• Christy Aikhorin

Radically, shaping the future....


Every year, I challenge myself to take a course in an area of interest to gain more understanding, appreciation and make connections to the impact I wish to create. I decided to do a 3 months rigorous Business Sustainability Management program with the University of Cambridge, which I found very engaging, informative and very challenging. Having completed the course, my convictions and love for sustainability are reinforced because it makes economical, social and environmental sense.


I highly recommend that as responsible individuals, we continuously and consciously become aware of the processes, energy, material resources, human labour, waste generated as well as social and environmental factors involved in the production cycle of our everyday purchase. An awareness of this nature, will gradually but radically help to shape our choices.


The Natural Step

Learning from nature or "biomimicry" was a big take away from the course mentioned above. The consideration is that nature has been around, though it is constantly changing with ecosystems that thrive on diversity, each organism fitting into the system to create a functioning whole. This is because everything is connected and hence long-term, whole system, circular thinking is necessary. Nature takes her time, maximizing what she has to bring out the best, in order to avoid waste, which is unfortunately a big part of the fast-fashion trend.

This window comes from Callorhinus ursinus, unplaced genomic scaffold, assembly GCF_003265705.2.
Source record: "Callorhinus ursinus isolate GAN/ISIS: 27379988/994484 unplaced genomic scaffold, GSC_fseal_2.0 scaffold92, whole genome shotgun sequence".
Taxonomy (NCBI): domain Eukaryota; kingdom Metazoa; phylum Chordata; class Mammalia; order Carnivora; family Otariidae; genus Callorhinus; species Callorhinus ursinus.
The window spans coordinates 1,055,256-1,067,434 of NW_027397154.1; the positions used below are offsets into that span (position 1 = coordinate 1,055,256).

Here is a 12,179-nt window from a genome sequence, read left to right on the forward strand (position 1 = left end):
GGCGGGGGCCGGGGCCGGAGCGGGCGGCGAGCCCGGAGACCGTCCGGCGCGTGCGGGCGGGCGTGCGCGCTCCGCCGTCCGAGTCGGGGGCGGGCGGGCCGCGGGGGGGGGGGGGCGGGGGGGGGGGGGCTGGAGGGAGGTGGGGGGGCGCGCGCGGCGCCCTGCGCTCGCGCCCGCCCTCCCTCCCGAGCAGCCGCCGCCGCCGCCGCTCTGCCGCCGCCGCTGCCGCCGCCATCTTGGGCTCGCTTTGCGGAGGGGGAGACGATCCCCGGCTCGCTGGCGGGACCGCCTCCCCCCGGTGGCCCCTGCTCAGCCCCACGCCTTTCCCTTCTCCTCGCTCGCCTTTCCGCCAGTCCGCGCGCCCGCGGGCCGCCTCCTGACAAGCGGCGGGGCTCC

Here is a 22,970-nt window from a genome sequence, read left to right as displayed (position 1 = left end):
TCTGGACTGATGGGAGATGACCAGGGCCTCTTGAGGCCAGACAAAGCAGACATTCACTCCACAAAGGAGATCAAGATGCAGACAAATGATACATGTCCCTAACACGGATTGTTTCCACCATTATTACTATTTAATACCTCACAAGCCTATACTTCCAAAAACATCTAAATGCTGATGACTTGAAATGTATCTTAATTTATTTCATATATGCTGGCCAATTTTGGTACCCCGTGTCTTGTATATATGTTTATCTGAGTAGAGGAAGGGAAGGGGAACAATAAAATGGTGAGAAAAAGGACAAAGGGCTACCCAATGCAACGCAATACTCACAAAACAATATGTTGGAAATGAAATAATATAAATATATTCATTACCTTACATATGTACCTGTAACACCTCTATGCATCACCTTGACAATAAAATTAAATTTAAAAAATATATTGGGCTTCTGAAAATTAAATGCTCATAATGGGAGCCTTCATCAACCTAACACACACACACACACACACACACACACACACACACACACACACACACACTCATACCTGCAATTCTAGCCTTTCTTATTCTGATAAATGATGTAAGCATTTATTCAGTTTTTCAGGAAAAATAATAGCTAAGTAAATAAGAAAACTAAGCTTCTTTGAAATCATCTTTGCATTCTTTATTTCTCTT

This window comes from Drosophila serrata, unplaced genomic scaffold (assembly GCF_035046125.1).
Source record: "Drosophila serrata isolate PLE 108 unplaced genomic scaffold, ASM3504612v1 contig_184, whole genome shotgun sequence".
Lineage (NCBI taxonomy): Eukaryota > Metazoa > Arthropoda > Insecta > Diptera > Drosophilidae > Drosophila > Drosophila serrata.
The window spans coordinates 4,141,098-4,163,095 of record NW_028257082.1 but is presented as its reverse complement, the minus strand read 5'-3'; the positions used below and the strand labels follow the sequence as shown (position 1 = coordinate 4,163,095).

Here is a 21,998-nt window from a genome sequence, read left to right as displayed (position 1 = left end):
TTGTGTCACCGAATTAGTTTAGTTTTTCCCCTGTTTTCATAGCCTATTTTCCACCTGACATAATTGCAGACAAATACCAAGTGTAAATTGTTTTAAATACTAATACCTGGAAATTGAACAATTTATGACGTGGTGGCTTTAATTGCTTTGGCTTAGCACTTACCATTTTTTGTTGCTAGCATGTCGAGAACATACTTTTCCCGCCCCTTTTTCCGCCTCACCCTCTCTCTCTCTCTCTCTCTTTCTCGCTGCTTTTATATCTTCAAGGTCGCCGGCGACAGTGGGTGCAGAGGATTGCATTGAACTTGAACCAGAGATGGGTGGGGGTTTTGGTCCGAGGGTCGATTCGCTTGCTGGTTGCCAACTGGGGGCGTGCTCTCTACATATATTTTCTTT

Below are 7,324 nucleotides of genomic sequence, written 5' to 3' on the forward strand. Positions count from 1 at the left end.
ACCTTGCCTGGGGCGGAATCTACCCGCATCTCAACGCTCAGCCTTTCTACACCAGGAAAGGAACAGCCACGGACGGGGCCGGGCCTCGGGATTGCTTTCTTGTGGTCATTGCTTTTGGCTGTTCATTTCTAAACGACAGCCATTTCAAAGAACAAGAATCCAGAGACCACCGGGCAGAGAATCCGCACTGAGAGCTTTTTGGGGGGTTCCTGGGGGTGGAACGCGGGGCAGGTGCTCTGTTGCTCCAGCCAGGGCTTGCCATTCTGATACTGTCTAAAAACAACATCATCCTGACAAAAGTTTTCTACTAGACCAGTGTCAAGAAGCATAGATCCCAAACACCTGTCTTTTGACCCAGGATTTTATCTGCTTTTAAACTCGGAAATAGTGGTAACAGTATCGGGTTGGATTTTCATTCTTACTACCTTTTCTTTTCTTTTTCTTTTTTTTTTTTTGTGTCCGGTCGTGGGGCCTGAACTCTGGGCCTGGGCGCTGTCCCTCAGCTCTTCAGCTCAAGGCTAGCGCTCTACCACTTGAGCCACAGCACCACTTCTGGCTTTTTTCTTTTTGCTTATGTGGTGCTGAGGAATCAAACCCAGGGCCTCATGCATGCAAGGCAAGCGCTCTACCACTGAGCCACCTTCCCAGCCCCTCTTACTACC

Regrettably, most of the clothes we wear daily are made of synthetic materials, with polyester being the predominant form. Synthetic materials have negative environmental effects during production, use and even after they have been discarded. They are often manufactured by fast-aggressive processes from non-renewable and non-biodegrable sources.


Furthermore, many of the clothes purchased from popular retail outlets are coloured using chemicals such as phthalates, perfluorinated chemicals (PFCs), nonylphenol, and heavy metals like cadmium. These chemicals are hazardous and could cause toxic pollution, harming those who make the fabrics, those who wear them as well as the planet.


Scientists have found lots of microplastic particles in the sea, which are believed to come from frequent washing of clothes containing these fossil-based materials. This leads to increased marine pollution and the eventual death of many sea-borne lives.


Time to Transit

Naturally dyed and traditionally woven fabrics on the other hand are made using sustainable and renewable resources. Intricate and elaborate colourful patterns are created by talented artisans using natural dyes which have significantly less impact on the environment. These dyes are more environmental friendly and are biodegradable.


West African dyed fabrics are commonly referred to as Adire and Tye & dye while the handwoven fabrics are called Aso-Oke.

The indigenous craft of natural dyeing is a long, laborious process and generally takes a minimum of 15 days. These dyes are made using the traditional 'Yoruba' dyeing process, which is considered to be environmentally friendly as it uses less water compared to mass produced printed fabrics. Natural biodegradable materials, such as palm kenel, banana peels and indigenous indigofera (Elu) tree leaves are used to make the natural dyes, which are readily available in abundance in West Africa. All these are good for mother nature as they come from nature herself.


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